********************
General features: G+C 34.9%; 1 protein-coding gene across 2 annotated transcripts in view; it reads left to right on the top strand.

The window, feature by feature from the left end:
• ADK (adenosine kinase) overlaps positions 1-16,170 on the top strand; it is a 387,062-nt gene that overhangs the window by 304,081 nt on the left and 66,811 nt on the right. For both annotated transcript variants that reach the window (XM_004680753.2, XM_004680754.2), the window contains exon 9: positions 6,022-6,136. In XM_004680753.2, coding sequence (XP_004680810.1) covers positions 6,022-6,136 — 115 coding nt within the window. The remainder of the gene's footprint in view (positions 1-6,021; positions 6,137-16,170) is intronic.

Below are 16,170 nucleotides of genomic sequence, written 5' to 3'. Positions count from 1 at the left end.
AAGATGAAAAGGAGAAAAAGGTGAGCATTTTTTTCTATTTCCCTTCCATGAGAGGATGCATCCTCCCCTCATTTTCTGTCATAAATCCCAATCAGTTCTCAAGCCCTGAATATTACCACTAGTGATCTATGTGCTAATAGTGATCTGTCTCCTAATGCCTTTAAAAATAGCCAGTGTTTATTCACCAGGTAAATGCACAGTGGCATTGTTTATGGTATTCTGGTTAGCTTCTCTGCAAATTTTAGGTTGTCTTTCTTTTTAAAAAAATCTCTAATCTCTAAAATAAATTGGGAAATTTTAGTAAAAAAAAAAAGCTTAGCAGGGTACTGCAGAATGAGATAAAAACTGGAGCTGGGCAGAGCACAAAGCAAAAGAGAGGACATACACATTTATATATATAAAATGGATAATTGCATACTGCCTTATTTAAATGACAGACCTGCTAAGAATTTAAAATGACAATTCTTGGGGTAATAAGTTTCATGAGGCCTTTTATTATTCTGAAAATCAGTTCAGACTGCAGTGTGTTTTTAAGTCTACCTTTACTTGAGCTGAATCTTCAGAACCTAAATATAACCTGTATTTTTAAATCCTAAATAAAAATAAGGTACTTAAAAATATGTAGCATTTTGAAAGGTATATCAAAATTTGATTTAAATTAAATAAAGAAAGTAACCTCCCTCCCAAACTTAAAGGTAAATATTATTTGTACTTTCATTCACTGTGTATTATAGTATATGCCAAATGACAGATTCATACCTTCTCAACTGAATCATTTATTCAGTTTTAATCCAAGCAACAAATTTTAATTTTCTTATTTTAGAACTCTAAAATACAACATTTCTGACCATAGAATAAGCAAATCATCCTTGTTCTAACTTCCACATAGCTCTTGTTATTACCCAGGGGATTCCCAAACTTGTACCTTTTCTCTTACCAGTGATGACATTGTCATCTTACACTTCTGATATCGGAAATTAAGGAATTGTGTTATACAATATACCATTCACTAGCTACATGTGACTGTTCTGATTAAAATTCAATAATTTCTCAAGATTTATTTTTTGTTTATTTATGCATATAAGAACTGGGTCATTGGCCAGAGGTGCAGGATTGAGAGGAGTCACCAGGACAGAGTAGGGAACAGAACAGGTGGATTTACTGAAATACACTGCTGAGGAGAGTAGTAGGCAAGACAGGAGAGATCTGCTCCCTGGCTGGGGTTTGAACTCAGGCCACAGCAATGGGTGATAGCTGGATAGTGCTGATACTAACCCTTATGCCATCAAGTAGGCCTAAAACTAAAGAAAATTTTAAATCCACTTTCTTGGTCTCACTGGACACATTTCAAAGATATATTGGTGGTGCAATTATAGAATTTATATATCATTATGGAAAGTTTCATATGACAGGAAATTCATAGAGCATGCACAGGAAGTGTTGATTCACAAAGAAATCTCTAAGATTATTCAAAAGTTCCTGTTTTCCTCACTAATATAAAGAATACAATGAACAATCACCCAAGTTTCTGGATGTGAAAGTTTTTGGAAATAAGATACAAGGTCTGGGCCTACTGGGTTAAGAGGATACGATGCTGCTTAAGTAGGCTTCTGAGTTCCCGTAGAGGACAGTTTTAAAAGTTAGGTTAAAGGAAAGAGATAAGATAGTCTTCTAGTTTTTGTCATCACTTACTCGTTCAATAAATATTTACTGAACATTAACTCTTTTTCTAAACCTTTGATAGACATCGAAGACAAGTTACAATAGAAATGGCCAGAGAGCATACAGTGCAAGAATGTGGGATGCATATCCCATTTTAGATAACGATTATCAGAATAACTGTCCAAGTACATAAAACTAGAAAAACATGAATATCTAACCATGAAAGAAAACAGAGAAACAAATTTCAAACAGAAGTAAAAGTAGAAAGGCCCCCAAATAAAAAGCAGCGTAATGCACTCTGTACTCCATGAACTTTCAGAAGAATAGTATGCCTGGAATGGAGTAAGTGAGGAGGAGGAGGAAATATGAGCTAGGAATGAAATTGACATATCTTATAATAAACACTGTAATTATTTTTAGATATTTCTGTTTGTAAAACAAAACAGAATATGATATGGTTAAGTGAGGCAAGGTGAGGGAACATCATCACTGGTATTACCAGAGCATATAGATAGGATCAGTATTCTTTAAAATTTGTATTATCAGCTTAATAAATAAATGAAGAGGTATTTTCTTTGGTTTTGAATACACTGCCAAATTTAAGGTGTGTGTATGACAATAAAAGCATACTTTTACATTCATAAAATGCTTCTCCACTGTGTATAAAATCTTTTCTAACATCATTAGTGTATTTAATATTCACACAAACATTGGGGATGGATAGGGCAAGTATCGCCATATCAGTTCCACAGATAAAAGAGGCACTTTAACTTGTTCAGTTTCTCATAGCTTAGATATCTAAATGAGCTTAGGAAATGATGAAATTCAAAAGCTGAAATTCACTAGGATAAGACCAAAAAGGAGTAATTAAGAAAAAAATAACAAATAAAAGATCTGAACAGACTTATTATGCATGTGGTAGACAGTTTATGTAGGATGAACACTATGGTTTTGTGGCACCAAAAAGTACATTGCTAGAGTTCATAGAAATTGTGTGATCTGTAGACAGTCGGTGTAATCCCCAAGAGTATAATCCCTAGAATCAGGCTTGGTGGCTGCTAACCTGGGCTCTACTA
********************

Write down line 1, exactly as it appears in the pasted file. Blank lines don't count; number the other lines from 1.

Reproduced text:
General features: G+C 34.9%; 1 protein-coding gene across 2 annotated transcripts in view; it reads left to right on the top strand.